Originally published at ScummBlog. You can comment here or there.

I am here, people, to save you from LDAP. Unless you have to use it, in which case you are already lost. Like me. But here are some pro tips to make connecting clients a bit easier!

1) TLS in Ubuntu is seriously broken. Like, terribly broken. GnuTLS looks like it’s to blame, and from the bugs that I’ve looked at nobody wants to actually acknowledge that the problem belongs to them. So you’d think that would nix using LDAP over a secure connection, right? Wrong! You can use stunnel to create a SSL-encrypted listener on port 636 (LDAP’s secure port) and have it dump the incoming connection to 389 (the un-encrypted local listening port). This lets your clients use LDAPS:// properly. Don’t ask me why this works, but I’m damned glad it does.

2) Just apt-get installing libnss-ldap on a client doesn’t bring in everything you’ll need for proper LDAP logins. You’ll also want to make sure that libpam-modules is already installed (for pam_mkhomedir.so) and nscd (Name Service Cache Daemon) otherwise you’ll run into lovely “I have no name!” issues on login.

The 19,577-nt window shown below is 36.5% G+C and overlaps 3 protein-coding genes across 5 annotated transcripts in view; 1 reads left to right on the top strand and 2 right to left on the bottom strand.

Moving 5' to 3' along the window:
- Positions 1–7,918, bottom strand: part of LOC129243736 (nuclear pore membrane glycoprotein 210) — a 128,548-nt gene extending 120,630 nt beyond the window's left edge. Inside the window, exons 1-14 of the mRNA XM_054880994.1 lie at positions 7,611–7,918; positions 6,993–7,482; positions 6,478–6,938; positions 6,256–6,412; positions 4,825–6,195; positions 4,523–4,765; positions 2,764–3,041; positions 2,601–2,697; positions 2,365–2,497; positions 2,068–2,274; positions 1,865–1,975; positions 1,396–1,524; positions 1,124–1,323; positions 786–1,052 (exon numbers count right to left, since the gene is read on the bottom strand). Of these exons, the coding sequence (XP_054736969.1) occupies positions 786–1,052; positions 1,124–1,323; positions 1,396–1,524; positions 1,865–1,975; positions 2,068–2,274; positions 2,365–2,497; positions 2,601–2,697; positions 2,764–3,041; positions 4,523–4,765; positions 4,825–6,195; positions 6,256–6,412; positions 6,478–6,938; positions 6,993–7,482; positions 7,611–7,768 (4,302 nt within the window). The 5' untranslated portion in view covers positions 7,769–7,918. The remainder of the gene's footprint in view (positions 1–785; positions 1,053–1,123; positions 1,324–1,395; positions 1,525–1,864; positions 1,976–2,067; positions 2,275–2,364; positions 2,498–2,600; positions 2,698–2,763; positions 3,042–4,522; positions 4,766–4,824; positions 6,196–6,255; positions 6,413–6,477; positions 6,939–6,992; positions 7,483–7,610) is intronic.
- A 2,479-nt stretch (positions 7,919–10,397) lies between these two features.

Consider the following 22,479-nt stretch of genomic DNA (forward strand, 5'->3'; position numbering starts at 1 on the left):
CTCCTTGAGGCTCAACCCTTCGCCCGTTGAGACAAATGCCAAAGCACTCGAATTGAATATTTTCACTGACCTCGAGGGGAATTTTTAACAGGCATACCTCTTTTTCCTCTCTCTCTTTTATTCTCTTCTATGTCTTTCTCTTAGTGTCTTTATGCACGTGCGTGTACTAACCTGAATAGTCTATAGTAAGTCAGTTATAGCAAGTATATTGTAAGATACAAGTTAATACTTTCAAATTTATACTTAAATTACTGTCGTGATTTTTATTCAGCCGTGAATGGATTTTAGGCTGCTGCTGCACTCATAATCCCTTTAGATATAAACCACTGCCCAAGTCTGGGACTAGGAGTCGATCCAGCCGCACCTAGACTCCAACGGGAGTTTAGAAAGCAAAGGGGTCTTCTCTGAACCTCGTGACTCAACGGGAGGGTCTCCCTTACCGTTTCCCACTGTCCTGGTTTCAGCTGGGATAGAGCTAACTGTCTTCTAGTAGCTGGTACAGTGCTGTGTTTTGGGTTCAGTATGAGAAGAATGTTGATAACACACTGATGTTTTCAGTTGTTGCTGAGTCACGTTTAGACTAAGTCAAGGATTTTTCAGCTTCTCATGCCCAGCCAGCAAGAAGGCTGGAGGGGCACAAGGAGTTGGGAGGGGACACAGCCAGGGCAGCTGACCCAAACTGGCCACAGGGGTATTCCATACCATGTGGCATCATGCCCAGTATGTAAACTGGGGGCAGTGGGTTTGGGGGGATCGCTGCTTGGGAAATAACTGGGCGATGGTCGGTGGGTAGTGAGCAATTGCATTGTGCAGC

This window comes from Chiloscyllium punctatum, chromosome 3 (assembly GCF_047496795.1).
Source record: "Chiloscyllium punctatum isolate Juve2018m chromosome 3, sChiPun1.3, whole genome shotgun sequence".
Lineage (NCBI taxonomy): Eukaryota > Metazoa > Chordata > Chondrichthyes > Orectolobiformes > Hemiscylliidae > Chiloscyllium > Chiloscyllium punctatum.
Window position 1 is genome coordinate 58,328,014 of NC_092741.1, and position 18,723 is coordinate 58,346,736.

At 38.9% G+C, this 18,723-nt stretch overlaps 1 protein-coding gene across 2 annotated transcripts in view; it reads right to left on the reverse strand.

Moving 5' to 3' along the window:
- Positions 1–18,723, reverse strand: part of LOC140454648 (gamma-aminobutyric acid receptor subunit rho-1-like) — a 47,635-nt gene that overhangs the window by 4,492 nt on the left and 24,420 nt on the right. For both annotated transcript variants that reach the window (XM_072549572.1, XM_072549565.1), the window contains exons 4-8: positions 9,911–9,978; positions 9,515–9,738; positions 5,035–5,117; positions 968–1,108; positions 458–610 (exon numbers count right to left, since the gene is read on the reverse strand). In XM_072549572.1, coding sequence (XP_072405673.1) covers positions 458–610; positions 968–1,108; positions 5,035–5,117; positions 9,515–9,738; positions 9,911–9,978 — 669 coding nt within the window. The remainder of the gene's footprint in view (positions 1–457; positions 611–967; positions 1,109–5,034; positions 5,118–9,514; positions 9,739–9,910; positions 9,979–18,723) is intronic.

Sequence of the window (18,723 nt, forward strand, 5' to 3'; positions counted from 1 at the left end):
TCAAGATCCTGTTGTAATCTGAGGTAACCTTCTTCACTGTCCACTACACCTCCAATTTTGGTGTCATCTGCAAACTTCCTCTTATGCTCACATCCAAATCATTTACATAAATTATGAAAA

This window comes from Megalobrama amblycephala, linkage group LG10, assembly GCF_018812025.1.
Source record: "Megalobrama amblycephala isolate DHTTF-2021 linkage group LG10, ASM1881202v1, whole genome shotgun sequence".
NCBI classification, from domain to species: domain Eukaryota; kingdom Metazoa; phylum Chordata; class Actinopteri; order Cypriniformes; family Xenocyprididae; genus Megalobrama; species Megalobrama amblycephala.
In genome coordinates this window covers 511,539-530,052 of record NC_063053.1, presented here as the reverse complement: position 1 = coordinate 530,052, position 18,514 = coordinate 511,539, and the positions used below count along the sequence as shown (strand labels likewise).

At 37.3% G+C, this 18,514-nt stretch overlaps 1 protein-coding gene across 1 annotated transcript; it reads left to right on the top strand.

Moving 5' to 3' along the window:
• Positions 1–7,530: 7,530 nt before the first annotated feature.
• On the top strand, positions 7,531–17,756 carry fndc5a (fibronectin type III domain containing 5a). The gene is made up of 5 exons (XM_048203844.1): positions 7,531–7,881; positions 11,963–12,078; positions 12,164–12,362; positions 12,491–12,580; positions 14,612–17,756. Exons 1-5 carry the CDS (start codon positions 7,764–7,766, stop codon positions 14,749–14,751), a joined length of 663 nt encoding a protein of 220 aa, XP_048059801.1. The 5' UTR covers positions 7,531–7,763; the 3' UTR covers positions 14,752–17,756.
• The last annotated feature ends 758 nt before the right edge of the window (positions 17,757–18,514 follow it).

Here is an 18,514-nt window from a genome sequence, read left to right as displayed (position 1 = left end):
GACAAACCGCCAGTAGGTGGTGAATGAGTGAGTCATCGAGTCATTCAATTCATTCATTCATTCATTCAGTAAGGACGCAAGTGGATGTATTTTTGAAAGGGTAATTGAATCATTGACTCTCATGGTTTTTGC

3) Some handy things you’ll want to check in /etc/ldap.conf: make sure the port is 636, ssl is on and tls_checkpeer is no.

4) Make a local recovery account with a *really* secure password, and *DON’T* disable local login in PAM, otherwise you are SOL if LDAP ever breaks.

So there you go, somewhat painless LDAP authentication! The TLS thing alone resulted in a tonne of swearing yesterday, before I found the myriad of bugs filed against it.

Originally published at ScummBlog. You can comment here or there.

As hinted in the last post, Scummbox.org is running some new services.

To facilitate remote access to my network, OpenVPN has been installed. It was a cinch to install, and through some trial and error I have gotten additional routes passed through to access my home network range from any remote location.